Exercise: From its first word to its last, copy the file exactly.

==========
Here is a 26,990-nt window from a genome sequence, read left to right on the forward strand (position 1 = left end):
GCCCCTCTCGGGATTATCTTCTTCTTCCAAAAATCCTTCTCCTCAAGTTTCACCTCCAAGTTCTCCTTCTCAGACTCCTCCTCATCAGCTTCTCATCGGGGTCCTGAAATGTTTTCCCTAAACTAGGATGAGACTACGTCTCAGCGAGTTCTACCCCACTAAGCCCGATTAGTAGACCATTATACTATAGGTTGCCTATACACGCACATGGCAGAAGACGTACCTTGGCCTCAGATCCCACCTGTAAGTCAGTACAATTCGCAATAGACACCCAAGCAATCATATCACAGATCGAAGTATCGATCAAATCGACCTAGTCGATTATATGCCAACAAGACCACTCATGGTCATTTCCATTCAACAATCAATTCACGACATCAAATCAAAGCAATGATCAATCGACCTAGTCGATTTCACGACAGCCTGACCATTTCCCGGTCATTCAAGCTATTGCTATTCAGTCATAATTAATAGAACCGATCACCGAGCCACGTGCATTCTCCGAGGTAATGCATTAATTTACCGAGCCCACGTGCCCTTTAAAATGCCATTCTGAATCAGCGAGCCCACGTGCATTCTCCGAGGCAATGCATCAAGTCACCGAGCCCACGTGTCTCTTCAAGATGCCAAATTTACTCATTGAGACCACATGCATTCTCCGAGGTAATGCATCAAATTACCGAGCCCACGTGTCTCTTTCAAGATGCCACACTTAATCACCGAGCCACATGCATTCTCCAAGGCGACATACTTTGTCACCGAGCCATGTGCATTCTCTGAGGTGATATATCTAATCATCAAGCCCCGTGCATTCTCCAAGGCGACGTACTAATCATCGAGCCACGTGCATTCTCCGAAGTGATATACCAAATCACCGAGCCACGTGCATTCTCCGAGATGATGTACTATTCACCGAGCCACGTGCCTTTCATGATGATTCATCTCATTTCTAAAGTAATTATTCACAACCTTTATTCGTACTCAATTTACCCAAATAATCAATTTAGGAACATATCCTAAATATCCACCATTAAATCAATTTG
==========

Here is a 26,990-nt window from a genome sequence, read left to right on the forward strand (position 1 = left end):
GCCCCTCTCGGGATTATCTTCTTCTTCCAAAAATCCTTCTCCTCAAGTTTCACCTCCAAGTTCTCCTTCTCAGACTCCTCCTCATCAGCTTCTCATCGGGGTCCTGAAATGTTTTCCCTAAACTAGGATGAGACTACGTCTCAGCGAGTTCTACCCCACTAAGCCCGATTAGTAGACCATTATACTATAGGTTGCCTATACACGCACATGGCAGAAGACGTACCTTGGCCTCAGATCCCACCTGTAAGTCAGTACAATTCGCAATAGACACCCAAGCAATCATATCACAGATCGAAGTATCGATCAAATCGACCTAGTCGATTATATGCCAACAAGACCACTCATGGTCATTTCCATTCAACAATCAATTCACGACATCAAATCAAAGCAATGATCAATCGACCTAGTCGATTTCACGACAGCCTGACCATTTCCCGGTCATTCAAGCTATTGCTATTCAGTCATAATTAATAGAACCGATCACCGAGCCACGTGCATTCTCCGAGGTAATGCATTAATTTACCGAGCCCACGTGCCCTTTAAAATGCCATTCTGAATCAGCGAGCCCACGTGCATTCTCCGAGGCAATGCATCAAGTCACCGAGCCCACGTGTCTCTTCAAGATGCCAAATTTACTCATTGAGACCACATGCATTCTCCGAGGTAATGCATCAAATTACCGAGCCCACGTGTCTCTTTCAAGATGCCACACTTAATCACCGAGCCACATGCATTCTCCAAGGCGACATACTTTGTCACCGAGCCATGTGCATTCTCTGAGGTGATATATCTAATCATCAAGCCCCGTGCATTCTCCAAGGCGACGTACTAATCATCGAGCCACGTGCATTCTCCGAAGTGATATACCAAATCACCGAGCCACGTGCATTCTCCGAGATGATGTACTATTCACCGAGCCACGTGCCTTTCATGATGATTCATCTCATTTCTAAAGTAATTATTCACAACCTTTATTCGTACTCAATTTACCCAAATAATCAATTTAGGAACATATCCTAAATATCCACCATTAAATCAATTTG